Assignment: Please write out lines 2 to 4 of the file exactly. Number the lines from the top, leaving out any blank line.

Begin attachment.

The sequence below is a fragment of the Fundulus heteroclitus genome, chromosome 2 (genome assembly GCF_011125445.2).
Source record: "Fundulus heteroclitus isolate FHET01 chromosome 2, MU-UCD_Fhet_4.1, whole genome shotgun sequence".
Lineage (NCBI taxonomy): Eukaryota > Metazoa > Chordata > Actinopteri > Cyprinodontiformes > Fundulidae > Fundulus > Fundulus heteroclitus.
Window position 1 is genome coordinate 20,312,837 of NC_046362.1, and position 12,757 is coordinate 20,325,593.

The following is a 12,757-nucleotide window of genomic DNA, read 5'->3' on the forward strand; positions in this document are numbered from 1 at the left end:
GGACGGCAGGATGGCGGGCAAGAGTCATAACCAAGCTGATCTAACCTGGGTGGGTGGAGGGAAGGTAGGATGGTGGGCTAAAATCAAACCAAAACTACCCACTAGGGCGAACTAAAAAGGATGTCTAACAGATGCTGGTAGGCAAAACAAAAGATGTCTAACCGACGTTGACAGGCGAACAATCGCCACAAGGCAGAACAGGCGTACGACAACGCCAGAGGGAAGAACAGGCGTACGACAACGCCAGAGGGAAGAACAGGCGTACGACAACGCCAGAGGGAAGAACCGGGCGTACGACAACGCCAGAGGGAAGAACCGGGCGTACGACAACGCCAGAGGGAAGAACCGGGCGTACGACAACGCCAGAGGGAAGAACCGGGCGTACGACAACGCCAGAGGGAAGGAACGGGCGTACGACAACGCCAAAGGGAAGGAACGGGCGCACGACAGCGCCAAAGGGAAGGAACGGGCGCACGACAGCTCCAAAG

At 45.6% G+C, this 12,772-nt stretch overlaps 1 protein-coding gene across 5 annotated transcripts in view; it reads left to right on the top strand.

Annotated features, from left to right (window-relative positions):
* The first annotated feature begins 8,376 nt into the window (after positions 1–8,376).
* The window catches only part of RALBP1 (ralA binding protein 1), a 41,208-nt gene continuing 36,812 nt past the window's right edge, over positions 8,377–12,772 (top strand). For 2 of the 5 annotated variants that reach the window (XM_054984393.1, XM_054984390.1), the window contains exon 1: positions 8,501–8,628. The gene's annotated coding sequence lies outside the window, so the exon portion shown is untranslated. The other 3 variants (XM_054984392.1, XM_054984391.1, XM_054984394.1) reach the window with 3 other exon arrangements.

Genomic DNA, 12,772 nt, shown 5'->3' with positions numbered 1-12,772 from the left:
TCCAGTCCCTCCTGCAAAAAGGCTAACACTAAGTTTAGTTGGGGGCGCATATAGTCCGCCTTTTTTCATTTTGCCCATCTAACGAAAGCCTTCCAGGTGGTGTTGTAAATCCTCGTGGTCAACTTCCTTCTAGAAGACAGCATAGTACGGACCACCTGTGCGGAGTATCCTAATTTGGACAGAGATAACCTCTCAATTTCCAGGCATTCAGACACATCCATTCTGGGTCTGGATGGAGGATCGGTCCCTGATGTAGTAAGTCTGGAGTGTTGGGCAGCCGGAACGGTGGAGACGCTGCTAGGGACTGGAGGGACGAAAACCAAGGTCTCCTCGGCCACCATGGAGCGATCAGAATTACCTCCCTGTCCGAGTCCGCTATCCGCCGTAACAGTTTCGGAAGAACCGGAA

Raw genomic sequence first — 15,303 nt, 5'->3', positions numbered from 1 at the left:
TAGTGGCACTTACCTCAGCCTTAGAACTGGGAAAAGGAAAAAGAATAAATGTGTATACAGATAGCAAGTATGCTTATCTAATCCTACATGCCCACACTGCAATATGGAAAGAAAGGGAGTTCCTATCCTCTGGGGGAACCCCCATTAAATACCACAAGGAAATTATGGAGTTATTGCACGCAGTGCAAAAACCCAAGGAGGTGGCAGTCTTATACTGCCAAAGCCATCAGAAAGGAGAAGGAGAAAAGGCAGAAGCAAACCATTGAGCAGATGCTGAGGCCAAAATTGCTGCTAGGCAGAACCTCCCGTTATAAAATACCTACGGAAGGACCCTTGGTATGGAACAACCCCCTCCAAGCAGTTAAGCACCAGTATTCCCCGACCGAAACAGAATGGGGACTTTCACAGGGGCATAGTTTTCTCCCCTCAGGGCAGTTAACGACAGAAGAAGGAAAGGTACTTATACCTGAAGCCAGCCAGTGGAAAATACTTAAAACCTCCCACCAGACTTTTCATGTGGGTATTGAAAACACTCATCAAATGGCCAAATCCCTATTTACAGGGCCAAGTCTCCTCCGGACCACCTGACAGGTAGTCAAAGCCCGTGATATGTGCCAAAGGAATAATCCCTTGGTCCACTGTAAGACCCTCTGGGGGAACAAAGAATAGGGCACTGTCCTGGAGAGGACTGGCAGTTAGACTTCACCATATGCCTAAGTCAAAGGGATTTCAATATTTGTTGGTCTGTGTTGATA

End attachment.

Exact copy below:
Source record: "Fundulus heteroclitus isolate FHET01 chromosome 2, MU-UCD_Fhet_4.1, whole genome shotgun sequence".
Lineage (NCBI taxonomy): Eukaryota > Metazoa > Chordata > Actinopteri > Cyprinodontiformes > Fundulidae > Fundulus > Fundulus heteroclitus.
Window position 1 is genome coordinate 20,312,837 of NC_046362.1, and position 12,757 is coordinate 20,325,593.